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The Ocean’s Days are Numbered

The Ocean’s Days are Numbered

Last year marked the highest global temperature on record - 0.84°C (or 1.51°F for our American friends) above the 20th-century average. While the environment has been slowly heating up since 1880, the average rate of this increase has more than doubled since 1981 — which has led to the last six years being the hottest on record. Normally, the Earth’s temperature fluctuates a few degrees between temperature extremes, so this consistent, unbroken string of hot years is proving a concern.

Heating of the Earth

The heating of the Earth has also resulted in another extreme event, which we touched on in last month’s column. A rise in temperatures means an increased demand for oxygen and a decreasing production rate. This unequal exchange is most noticeable in the ocean, where the rising heat could disrupt the oxygen production of phytoplankton, which produces nearly two-thirds of the world’s oxygen supply.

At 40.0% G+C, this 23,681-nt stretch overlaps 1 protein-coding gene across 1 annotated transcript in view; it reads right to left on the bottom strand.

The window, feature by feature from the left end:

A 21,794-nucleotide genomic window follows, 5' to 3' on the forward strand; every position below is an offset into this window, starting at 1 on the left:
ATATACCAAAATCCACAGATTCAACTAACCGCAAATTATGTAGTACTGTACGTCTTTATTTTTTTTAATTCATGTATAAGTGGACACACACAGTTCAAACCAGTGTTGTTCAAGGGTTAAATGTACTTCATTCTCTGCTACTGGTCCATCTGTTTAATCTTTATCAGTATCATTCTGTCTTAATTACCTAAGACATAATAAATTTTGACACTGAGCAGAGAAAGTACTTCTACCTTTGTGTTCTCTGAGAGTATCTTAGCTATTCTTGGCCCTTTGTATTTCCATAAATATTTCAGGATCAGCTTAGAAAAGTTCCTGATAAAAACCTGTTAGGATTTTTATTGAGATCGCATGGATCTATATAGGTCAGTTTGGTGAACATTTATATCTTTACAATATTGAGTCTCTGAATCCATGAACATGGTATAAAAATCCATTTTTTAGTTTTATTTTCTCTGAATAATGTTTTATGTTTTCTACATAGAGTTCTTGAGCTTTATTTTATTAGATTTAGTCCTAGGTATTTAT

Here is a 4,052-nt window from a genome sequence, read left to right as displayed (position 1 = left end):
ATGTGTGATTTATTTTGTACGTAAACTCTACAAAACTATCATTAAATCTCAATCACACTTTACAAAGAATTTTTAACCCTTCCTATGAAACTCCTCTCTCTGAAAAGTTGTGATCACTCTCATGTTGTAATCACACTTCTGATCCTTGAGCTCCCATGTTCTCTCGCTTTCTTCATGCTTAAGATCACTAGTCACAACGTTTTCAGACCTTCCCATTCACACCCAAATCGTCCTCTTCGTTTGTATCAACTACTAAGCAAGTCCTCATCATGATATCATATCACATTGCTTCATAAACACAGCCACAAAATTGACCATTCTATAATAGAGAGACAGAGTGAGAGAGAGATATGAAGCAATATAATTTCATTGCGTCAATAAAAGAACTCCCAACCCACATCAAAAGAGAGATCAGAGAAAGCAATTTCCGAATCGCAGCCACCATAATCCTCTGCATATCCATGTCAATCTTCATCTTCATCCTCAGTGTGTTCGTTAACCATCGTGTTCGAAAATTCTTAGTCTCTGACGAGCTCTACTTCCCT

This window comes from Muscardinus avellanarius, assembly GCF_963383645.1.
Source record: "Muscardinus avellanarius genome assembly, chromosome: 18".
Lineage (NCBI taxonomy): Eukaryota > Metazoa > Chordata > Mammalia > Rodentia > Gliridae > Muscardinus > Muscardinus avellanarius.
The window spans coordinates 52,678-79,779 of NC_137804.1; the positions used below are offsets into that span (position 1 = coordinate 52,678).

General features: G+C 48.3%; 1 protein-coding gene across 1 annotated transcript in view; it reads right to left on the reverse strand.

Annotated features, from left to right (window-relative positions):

The critical tipping point for is at 6°C (or 10.8°F) above Earth's normal, after which we may experience a runaway greenhouse effect. At this stage, existing climate conditions will be enough to continue to heat the Earth indefinitely. The UN’s goal is to limit this change as much as possible over the next century, allowing developed and developing nations alike to switch to more renewable energy sources and limit waste material products such as plastic.

Death of coral reefs is known as “coral bleaching”

However, the exact effect on ocean lifeforms is still largely unknown. Using modelling that reproduces the closest event in Earth’s history (the end-Permian mass extinction of 250 million years ago), it's estimated that this will result in widespread death. Already the world’s coral reefs, which harbour at least 25% of marine life, are dying off due to global warming, disturbing the delicate algae that reefs rely on for food. The death of these reefs is known as ‘coral bleaching' and may mean the death of 70-90% of reefs by 2050 unless global temperatures can be limited to 1.5°C.

So, whatever benchmark we choose, the line we walk this decade is tight.

Sources: Science, The Weather Channel

About the Author

About the author - meet Earthan James McCulloch 

James is a literary student and environmental enthusiast who likes thinking about the better futures we could have (and those we best avoid). When not playing with other people’s dogs or taking long, mindful walks, he’s usually found reading and writing, often at the local library. You can check him out on his blog for something a little different, where he talks about all things literary or otherwise.

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